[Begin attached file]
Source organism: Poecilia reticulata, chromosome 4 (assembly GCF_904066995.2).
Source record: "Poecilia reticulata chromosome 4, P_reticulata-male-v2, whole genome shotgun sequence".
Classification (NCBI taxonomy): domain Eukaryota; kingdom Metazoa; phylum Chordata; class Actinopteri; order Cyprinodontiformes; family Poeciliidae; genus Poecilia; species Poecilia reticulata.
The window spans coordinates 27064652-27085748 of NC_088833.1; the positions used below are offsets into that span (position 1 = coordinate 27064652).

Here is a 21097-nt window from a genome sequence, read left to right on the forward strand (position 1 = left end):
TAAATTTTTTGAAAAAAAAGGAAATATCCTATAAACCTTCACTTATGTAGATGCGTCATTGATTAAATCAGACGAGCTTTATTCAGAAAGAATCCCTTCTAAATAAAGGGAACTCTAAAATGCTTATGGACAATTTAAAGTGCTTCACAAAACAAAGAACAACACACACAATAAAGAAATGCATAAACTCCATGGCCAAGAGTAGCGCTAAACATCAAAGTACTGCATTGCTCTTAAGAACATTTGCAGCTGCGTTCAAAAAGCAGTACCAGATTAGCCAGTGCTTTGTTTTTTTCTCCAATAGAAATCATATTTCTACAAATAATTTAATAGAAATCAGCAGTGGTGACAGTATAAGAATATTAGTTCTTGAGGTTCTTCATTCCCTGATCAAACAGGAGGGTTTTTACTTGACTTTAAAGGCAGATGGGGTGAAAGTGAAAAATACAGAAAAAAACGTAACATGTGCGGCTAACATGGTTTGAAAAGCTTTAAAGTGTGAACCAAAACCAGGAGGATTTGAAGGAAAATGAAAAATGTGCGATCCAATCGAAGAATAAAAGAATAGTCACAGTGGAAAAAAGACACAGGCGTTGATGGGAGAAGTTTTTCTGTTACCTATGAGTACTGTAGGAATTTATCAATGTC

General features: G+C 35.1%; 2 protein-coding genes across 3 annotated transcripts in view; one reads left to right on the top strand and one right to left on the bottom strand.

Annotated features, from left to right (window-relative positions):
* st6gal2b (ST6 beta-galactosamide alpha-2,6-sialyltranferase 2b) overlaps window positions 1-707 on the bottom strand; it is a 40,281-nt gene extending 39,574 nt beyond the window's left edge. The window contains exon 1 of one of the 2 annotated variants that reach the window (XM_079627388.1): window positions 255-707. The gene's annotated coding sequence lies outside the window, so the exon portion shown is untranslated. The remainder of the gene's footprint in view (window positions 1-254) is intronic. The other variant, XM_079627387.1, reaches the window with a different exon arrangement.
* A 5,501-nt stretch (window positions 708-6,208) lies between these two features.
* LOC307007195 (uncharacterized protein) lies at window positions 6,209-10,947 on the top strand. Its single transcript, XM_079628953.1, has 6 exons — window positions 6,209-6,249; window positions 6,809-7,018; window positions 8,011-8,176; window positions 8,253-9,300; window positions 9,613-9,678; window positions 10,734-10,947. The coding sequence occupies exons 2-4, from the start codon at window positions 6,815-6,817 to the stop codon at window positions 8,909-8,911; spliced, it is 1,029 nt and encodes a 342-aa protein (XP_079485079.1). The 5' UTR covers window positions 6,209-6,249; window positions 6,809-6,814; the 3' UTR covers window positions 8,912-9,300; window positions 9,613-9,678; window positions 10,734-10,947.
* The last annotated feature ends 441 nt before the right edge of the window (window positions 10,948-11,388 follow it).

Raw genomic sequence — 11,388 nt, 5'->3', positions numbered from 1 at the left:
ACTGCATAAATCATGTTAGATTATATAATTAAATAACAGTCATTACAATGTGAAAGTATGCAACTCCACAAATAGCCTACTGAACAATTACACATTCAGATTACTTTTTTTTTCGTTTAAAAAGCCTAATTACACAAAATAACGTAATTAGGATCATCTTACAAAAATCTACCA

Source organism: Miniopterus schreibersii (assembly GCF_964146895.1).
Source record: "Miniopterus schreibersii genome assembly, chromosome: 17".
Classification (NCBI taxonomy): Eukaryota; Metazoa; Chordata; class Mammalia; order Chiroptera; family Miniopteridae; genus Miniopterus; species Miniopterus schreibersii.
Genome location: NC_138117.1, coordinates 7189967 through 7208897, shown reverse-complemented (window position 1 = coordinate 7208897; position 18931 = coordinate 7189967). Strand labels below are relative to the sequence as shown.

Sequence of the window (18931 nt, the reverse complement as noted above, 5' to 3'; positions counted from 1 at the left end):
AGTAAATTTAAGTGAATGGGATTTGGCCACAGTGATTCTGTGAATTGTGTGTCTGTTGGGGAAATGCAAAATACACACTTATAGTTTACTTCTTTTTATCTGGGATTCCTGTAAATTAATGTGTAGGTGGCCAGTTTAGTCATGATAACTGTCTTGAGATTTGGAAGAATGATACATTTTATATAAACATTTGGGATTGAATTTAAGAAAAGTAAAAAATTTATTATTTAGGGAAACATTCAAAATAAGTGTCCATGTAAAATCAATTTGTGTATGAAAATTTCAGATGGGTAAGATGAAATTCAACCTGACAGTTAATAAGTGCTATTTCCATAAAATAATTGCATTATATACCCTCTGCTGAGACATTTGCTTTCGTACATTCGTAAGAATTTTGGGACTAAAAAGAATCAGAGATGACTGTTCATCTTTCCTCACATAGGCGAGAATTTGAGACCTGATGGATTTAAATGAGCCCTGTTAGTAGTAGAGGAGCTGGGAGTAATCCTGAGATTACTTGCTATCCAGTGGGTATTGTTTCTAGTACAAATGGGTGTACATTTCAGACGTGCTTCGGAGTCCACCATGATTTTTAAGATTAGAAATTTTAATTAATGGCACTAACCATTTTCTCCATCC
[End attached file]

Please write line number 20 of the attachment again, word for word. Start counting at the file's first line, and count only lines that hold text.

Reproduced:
AGTAAATTTAAGTGAATGGGATTTGGCCACAGTGATTCTGTGAATTGTGTGTCTGTTGGGGAAATGCAAAATACACACTTATAGTTTACTTCTTTTTATCTGGGATTCCTGTAAATTAATGTGTAGGTGGCCAGTTTAGTCATGATAACTGTCTTGAGATTTGGAAGAATGATACATTTTATATAAACATTTGGGATTGAATTTAAGAAAAGTAAAAAATTTATTATTTAGGGAAACATTCAAAATAAGTGTCCATGTAAAATCAATTTGTGTATGAAAATTTCAGATGGGTAAGATGAAATTCAACCTGACAGTTAATAAGTGCTATTTCCATAAAATAATTGCATTATATACCCTCTGCTGAGACATTTGCTTTCGTACATTCGTAAGAATTTTGGGACTAAAAAGAATCAGAGATGACTGTTCATCTTTCCTCACATAGGCGAGAATTTGAGACCTGATGGATTTAAATGAGCCCTGTTAGTAGTAGAGGAGCTGGGAGTAATCCTGAGATTACTTGCTATCCAGTGGGTATTGTTTCTAGTACAAATGGGTGTACATTTCAGACGTGCTTCGGAGTCCACCATGATTTTTAAGATTAGAAATTTTAATTAATGGCACTAACCATTTTCTCCATCC